Immediately upon installation, start IPFC manually with the ifconfig command. You can configure the host so that on subsequent reboot, the IPFC network interface starts automatically. This section describes the procedures to start a network interface manually and to configure the host for automatic plumbing upon reboot.
Use this procedure when you want to plumb IPFC with specific netmask values and get the IPFC interface up and running.
Use the ifconfig command with the appropriate interface.
Ask your network administrator for an appropriate IP address and netmask information. For example, to enable an IPFC interface associated with fp instance 0 and an IP address of 184.108.40.206, type:
# touch /etc/notrouter # ifconfig fcip0 inet 220.127.116.11 netmask 255.255.255.0 up
The ifconfig command is described in more detail in the ifconfig(1M) man page.
Use the command ifconfig -a to verify that the network is functioning.
The output of ifconfig -a should look like this:
lo0: flags=1000849<UP,LOOPBACK,RUNNING,MULTICAST,IPv4> mtu 8232 index 1 inet 127.0.0.1 netmask ff000000 fcip0: flags=1001843<UP,BROADCAST,RUNNING,MULTICAST,MULTI_BCAST,IPv4> mtu 1500 index 2 inet 18.104.22.168 netmask ffffff00 broadcast 22.214.171.124 ether 0:e0:8b:1:3c:f7 hme0: flags=1000843<UP,BROADCAST,RUNNING,MULTICAST,IPv4> mtu 1500 index 3 inet 126.96.36.199 netmask ffffff00 broadcast 188.8.131.52 ether 8:0:20:fc:e9:49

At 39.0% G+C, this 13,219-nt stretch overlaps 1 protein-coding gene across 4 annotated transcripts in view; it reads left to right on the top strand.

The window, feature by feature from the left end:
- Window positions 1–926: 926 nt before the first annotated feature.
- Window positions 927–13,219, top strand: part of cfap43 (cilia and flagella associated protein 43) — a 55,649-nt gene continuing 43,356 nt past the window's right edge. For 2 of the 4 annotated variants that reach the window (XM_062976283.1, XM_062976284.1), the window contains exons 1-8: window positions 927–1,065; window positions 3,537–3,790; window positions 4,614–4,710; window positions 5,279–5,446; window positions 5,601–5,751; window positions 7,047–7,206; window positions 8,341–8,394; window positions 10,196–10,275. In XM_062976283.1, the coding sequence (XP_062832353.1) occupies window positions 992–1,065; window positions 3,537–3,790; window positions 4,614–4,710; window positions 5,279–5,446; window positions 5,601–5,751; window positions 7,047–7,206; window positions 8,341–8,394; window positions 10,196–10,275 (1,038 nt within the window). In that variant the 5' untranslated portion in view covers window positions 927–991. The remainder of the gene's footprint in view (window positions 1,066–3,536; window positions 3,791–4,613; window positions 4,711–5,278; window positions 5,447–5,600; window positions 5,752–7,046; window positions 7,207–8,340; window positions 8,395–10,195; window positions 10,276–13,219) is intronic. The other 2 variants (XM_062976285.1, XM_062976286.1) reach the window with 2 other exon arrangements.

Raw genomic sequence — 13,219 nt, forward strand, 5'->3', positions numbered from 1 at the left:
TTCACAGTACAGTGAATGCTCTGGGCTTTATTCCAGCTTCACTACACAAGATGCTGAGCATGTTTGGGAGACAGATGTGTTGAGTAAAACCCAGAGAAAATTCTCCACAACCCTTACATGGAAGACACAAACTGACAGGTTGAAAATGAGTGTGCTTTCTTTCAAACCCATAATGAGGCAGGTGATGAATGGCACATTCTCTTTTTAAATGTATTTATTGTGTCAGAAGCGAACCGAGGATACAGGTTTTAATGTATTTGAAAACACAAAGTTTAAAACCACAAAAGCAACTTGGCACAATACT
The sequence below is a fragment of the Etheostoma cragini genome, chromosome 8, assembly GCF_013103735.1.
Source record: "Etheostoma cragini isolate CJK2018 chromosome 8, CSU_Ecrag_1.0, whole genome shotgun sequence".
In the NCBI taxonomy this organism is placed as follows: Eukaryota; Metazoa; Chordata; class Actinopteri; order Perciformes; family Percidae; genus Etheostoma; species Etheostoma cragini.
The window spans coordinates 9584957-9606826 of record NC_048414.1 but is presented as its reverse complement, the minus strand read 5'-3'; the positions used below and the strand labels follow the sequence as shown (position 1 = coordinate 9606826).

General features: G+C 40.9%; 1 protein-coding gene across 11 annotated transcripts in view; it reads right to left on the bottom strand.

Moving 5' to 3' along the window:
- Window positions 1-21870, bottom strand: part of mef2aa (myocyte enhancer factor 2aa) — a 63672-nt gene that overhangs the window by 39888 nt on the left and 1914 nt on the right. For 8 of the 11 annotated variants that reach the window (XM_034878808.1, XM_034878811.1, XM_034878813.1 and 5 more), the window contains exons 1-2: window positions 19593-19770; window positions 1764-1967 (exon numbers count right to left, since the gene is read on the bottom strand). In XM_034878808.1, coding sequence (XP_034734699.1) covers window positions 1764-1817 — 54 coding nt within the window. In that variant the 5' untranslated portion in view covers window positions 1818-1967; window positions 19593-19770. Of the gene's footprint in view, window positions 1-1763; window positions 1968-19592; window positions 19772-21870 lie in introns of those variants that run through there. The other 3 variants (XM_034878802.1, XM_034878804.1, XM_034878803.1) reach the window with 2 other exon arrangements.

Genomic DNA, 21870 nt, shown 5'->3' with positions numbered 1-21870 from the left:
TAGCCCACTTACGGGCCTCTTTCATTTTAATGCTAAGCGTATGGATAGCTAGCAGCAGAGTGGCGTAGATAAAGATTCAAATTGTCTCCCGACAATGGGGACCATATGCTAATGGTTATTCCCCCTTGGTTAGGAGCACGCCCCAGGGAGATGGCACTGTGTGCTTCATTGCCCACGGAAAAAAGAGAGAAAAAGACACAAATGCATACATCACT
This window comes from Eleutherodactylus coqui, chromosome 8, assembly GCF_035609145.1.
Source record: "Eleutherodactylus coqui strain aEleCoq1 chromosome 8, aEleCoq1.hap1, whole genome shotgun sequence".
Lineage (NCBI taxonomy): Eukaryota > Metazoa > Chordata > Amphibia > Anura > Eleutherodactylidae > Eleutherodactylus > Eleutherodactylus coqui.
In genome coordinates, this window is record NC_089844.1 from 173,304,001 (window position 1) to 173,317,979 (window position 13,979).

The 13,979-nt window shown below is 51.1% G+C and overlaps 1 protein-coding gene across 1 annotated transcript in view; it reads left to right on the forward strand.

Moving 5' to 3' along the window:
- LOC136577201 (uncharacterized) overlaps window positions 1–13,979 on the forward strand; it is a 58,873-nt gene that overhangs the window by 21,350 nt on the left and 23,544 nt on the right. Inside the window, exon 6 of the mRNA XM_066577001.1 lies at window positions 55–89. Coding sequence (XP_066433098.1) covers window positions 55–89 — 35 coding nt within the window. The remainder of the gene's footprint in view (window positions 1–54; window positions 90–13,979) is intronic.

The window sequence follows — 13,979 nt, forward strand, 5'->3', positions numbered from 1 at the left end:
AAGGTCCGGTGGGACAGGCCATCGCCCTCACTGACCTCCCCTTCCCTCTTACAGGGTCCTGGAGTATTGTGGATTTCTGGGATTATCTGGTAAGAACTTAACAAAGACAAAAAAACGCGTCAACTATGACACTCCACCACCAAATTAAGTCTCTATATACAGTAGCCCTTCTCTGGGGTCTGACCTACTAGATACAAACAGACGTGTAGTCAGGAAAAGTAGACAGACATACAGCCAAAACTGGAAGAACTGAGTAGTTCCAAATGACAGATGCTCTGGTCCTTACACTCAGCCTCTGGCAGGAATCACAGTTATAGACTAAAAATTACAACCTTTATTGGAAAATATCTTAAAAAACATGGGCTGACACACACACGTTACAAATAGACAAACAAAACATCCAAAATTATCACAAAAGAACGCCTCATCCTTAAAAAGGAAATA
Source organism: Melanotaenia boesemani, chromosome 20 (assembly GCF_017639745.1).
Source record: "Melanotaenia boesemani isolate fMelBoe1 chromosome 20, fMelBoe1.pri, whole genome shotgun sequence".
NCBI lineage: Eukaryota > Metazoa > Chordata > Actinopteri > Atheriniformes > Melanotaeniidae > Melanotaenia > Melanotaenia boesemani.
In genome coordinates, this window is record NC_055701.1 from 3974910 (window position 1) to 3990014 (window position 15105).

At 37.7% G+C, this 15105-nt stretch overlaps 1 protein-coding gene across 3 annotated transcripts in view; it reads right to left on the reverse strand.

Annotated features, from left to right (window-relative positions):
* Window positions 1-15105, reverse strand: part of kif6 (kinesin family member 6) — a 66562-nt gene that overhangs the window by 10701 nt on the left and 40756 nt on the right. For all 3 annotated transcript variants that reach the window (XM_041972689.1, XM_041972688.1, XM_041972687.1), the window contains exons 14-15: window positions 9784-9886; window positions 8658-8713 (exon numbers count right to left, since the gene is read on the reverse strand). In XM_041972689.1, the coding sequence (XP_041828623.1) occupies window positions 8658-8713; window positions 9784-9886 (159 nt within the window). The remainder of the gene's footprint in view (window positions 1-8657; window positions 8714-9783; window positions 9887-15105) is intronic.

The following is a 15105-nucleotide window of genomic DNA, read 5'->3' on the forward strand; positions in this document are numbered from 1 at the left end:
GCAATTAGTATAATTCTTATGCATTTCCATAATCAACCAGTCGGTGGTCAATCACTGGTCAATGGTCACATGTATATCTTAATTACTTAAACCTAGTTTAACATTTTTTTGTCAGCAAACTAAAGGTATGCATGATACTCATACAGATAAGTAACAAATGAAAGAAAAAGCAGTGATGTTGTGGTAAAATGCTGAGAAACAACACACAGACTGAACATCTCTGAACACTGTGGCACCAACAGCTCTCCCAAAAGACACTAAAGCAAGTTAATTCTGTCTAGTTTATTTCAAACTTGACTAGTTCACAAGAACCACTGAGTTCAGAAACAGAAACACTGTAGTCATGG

Each network interface must have an /etc/hostname.interface file defining the name of the IP address associated with it. For example, IPFC network interface fcip0 has a file named /etc/hostname.fcip0.
Manually create a /etc/hostname.interface file that contains a single line that identifies the host name or interface IP address.
Make any additional entries to the /etc/inet/hosts file.
The Solaris 10 OS installation program creates the /etc/inet/hosts file with minimum entries. You must manually make additional entries with a text editor. See the hosts(4) man page for additional information.
The /etc/inet/hosts file contains the hosts database. This file contains the host names and the primary network interface IP addresses, as well as the IP addresses of other network interfaces attached to the system and of any other network interfaces that the machine must know about.
The following example shows an etc/inet/host file.
127.0.0.1 localhost loghost 184.108.40.206 sun1 #This is the local host name 220.127.116.11 fcip0 #Interface to network 18.104.22.168
Edit the /etc/nsswitch.conf file so that all uncommented entries have the word files before any other name service.
The /etc/nsswitch.conf specifies which name service to use for a particular machine. The following code shows an example of an /etc/nsswitch.conf file.
hosts: files nis